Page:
June 06, 2017 (Victoria, BC) – B.C. has been gripped by the recent provincial election and subsequent minority result. The ‘Confidence and Supply Agreement’ between the BC Greens and NDP is historic, and outlines in detail the policies and actions on pipelines, campaign donations and electoral reform. However, it does leave us wondering: what’s happening to housing?
For many B.C. citizens, the housing crisis continues to intensify, and for renters, affordability, rental options, and tenant rights remain hot topics. “There is a lot to build on in both the NDP and Green party platforms- a housing strategy and accompanying policies need to be at the top of the list,” said Kristi Fairholm Mader, co-Executive Director, Ready to Rent BC.
Both the Greens and the NDP want to strengthen the Residential Tenancy Act – looking at rent control and security of tenure. Ready to Rent BC is finding that the competitive rental market places tenants at a disadvantage, and many are expressing concerns about renovictions, housing instability, bidding wars, and a feeling that there is little choice. In this climate, tenant rights need to be protected and enforced.
The B.C. Greens presented a detailed plan to increase the supply of affordable housing – pledging $750 million per year for 4,000 units of affordable housing, and encouraging partnerships with First Nations, developers and social housing providers. The NDP promised to build 114,000 affordable, non-profit and co-op housing units over 10 years. Ready to Rent BC supports a speedy and considerable increase in a wide range of affordable housing options that meet community needs; not speculative real estate development wants. “Increase in housing options needs to be accompanied with capacity building and supports for people at risk of homelessness,” Fairholm Mader added.
The NDP suggested a $400 rebate for each renter household. It is difficult to see how this will effectively address affordability; rents are increasing at a rate and speed that $400/year might not address the real issue. The BC Rental Coalition recommends targeting renter’s grants to those in core housing need rather than a blanket approach.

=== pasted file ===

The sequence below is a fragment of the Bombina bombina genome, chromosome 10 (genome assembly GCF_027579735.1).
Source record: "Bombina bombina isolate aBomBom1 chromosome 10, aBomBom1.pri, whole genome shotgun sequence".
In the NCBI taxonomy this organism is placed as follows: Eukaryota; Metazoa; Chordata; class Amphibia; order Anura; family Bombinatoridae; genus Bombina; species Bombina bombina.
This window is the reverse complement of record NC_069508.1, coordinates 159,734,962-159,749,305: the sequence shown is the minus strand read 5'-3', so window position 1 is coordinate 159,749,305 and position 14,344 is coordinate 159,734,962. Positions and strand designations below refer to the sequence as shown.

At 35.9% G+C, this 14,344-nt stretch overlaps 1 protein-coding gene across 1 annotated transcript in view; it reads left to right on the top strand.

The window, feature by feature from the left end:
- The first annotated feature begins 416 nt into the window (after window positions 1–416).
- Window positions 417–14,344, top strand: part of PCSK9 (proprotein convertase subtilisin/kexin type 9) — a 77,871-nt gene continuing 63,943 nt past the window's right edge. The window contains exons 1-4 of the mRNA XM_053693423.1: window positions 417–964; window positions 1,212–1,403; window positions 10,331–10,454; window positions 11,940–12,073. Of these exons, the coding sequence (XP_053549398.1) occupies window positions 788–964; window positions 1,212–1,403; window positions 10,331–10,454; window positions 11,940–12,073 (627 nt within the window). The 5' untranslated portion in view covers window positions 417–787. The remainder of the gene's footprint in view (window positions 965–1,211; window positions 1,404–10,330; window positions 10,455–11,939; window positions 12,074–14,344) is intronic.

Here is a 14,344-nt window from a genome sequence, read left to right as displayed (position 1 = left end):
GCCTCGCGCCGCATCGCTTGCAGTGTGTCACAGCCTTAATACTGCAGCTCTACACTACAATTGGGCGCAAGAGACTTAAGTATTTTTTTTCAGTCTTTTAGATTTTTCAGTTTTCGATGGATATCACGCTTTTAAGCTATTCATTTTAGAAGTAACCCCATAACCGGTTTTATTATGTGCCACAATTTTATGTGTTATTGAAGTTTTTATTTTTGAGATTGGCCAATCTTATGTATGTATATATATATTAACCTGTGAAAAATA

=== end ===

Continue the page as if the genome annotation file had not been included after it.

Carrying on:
Both NDP and Greens speak to increasing income assistance rates, a move long overdue. Shelter allowance rates must be a part of this conversation, and all rates need to be indexed to average rental increase allowances and/or inflation. Both parties also plan to make rental housing more accessible and closer to transit, which brings down costs for renters. Ready to Rent BC also supports a plan to extend support for youth leaving care, a group that is disproportionately affected by the housing crisis.
“Without coordinated and substantive policies on affordability, housing options and tenant rights, more B.C. residents will face unaffordable housing, homelessness, poverty and stress,” said Fairholm Mader. “Our message to the parties is to work together to ensure that British Columbians have safe, secure, and successful tenancies. Don’t make housing the last issue on the list – it needs to be a priority.”
About Ready to Rent BC
Ready to Rent BC is a not for profit organization that provides education and support to tenants and landlords with the goal of healthy tenancies that result in housing stability, prevention of homelessness and strong communities. Its RentSmart program has helped thousands of renters navigate the rental market, find housing and have successful tenancies. To learn more, www.readytorentbc.org
Ready to Rent BC
Director of Marketing and Communications
Kristi Fairholm Mader